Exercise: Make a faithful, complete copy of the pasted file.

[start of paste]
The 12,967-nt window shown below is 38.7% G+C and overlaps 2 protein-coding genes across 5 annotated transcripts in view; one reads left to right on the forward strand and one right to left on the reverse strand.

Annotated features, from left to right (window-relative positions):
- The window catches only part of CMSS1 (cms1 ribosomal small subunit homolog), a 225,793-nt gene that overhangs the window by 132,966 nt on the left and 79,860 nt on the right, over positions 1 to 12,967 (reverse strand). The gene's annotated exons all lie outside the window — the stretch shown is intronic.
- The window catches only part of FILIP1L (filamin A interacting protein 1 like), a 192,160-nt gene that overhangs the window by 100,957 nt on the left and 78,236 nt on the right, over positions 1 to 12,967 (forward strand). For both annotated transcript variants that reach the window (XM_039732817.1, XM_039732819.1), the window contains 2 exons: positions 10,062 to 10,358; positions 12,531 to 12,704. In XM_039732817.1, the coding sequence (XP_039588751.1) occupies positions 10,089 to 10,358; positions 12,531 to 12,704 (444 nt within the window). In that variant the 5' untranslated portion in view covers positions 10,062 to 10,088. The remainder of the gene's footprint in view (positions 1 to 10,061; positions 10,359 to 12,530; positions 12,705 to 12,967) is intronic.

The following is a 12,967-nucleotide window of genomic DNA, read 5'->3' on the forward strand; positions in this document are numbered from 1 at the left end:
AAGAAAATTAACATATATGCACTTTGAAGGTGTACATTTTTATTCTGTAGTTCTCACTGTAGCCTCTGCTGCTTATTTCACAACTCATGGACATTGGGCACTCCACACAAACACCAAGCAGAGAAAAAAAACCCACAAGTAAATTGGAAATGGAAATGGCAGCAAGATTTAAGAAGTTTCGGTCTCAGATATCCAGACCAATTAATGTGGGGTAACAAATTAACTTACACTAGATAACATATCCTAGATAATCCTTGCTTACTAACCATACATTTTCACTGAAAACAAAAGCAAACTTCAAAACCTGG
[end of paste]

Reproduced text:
The 12,967-nt window shown below is 38.7% G+C and overlaps 2 protein-coding genes across 5 annotated transcripts in view; one reads left to right on the forward strand and one right to left on the reverse strand.

Annotated features, from left to right (window-relative positions):
- The window catches only part of CMSS1 (cms1 ribosomal small subunit homolog), a 225,793-nt gene that overhangs the window by 132,966 nt on the left and 79,860 nt on the right, over positions 1 to 12,967 (reverse strand). The gene's annotated exons all lie outside the window — the stretch shown is intronic.
- The window catches only part of FILIP1L (filamin A interacting protein 1 like), a 192,160-nt gene that overhangs the window by 100,957 nt on the left and 78,236 nt on the right, over positions 1 to 12,967 (forward strand). For both annotated transcript variants that reach the window (XM_039732817.1, XM_039732819.1), the window contains 2 exons: positions 10,062 to 10,358; positions 12,531 to 12,704. In XM_039732817.1, the coding sequence (XP_039588751.1) occupies positions 10,089 to 10,358; positions 12,531 to 12,704 (444 nt within the window). In that variant the 5' untranslated portion in view covers positions 10,062 to 10,088. The remainder of the gene's footprint in view (positions 1 to 10,061; positions 10,359 to 12,530; positions 12,705 to 12,967) is intronic.

The following is a 12,967-nucleotide window of genomic DNA, read 5'->3' on the forward strand; positions in this document are numbered from 1 at the left end:
AAGAAAATTAACATATATGCACTTTGAAGGTGTACATTTTTATTCTGTAGTTCTCACTGTAGCCTCTGCTGCTTATTTCACAACTCATGGACATTGGGCACTCCACACAAACACCAAGCAGAGAAAAAAAACCCACAAGTAAATTGGAAATGGAAATGGCAGCAAGATTTAAGAAGTTTCGGTCTCAGATATCCAGACCAATTAATGTGGGGTAACAAATTAACTTACACTAGATAACATATCCTAGATAATCCTTGCTTACTAACCATACATTTTCACTGAAAACAAAAGCAAACTTCAAAACCTGG